Universities will usually provide you with some printer credit to get you started; but once this runs out you will need to pay for your own printing and photocopying.

This is usually around 5p per page to print/photocopy in black and white and 25p to print/photocopy in colour – the costs do add up.

Many students end up buying their own printer for convenience and to save money.

You can get hold of a reasonable printer for about £50, but remember to factor in the often pricey cost of printer ink. 

Find out more: check out our printer reviews to find the best one for you.

Field trips

These may or may not be covered by your tuition fees, so check if you’ll need to contribute towards any compulsory trips away – these will crop up when you're in the research stage for university.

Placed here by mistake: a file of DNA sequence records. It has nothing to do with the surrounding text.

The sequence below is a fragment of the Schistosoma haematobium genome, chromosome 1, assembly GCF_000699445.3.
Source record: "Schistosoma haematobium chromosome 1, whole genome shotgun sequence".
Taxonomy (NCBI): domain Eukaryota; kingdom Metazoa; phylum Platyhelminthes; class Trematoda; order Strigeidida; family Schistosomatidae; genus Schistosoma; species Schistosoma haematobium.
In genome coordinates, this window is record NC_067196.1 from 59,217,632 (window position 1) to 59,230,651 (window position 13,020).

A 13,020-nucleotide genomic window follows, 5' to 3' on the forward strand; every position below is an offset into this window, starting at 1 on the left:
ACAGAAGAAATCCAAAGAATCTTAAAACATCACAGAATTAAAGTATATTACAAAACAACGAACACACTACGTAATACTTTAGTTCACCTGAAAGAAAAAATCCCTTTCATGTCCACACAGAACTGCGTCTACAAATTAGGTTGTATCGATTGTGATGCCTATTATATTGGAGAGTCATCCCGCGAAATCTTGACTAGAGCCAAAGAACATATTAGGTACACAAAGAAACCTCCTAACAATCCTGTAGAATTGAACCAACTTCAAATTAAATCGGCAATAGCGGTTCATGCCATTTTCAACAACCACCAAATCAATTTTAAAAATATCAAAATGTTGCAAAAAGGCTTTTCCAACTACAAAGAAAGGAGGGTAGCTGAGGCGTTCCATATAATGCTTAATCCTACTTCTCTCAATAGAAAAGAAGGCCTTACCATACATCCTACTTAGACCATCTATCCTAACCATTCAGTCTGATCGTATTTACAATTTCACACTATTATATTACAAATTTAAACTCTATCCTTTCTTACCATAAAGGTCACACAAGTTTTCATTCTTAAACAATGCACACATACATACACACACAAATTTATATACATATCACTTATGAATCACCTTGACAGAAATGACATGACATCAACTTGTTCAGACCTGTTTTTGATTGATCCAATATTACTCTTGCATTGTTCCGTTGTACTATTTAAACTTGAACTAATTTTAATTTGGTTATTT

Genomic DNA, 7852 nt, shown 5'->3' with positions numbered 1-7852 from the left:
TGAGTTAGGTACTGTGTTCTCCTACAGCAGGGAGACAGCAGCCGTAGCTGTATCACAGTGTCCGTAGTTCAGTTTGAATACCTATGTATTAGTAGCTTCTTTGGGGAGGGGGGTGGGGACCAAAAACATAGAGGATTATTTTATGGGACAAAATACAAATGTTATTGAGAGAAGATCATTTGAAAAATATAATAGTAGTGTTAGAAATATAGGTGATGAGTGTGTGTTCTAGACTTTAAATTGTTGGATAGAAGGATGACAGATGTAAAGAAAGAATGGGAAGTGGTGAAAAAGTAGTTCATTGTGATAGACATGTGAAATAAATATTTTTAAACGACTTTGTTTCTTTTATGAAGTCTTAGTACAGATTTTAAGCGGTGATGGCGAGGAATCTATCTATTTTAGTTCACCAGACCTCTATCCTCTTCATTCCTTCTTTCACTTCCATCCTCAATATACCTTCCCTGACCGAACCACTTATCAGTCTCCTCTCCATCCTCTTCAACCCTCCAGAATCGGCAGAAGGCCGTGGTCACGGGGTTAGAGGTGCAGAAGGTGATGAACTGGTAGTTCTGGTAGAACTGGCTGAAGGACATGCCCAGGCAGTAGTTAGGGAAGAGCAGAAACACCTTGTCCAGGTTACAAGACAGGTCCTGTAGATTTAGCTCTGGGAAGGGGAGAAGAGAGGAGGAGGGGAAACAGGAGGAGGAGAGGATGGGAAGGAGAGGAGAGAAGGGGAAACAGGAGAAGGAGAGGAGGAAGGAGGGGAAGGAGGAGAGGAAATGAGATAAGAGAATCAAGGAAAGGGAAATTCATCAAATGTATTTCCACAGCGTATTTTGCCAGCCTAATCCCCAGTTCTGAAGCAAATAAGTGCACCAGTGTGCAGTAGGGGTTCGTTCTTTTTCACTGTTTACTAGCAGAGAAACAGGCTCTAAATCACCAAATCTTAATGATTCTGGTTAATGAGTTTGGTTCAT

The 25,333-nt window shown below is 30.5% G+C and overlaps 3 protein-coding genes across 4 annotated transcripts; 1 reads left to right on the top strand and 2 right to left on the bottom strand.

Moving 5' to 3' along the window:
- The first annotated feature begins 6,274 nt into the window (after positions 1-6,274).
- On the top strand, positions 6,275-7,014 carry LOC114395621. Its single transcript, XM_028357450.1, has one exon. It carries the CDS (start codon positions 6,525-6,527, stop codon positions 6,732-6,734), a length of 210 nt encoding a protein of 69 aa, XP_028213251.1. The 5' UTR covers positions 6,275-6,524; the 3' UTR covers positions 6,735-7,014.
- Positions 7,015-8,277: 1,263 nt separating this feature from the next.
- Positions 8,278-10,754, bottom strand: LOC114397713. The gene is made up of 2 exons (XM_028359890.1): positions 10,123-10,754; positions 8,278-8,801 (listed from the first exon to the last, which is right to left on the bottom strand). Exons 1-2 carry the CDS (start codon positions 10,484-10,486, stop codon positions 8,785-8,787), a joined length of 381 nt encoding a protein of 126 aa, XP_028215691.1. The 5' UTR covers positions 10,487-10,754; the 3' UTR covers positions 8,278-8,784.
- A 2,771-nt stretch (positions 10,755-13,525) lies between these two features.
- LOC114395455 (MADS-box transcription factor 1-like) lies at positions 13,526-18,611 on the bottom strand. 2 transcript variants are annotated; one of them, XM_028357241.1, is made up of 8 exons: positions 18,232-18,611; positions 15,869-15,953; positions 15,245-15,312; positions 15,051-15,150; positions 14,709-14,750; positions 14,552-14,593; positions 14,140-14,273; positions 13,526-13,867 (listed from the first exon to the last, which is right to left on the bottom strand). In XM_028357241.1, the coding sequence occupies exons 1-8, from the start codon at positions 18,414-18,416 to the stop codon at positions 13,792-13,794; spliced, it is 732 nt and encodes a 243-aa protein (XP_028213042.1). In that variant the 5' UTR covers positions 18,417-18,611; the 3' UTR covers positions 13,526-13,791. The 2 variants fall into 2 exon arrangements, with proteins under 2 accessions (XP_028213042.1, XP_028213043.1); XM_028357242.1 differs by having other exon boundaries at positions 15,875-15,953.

Some universities and colleges will cover more than others.

Your own laptop

All universities and colleges will provide IT facilities, although having your own will make research and completing assignments much easier (as well as to watch Netflix and YouTube for hours on end).

If a high-spec computer is essential for your degree (eg if you’re studying graphic design or an IT-related degree), then you may need to buy specialist kit or software.

Work experience placements

A number of courses, such as medical and teaching degrees, will involve compulsory placements where you will learn on the job.

Although you may have some say in where you are placed, there is no guarantee it will be nearby and the cost of daily travel can add up quickly, even if you can get there by bus or train (especially for medical students working shifts where you might need your own transport).

Remember, you’re likely to still pay tuition fees during your placement year though check this with your university.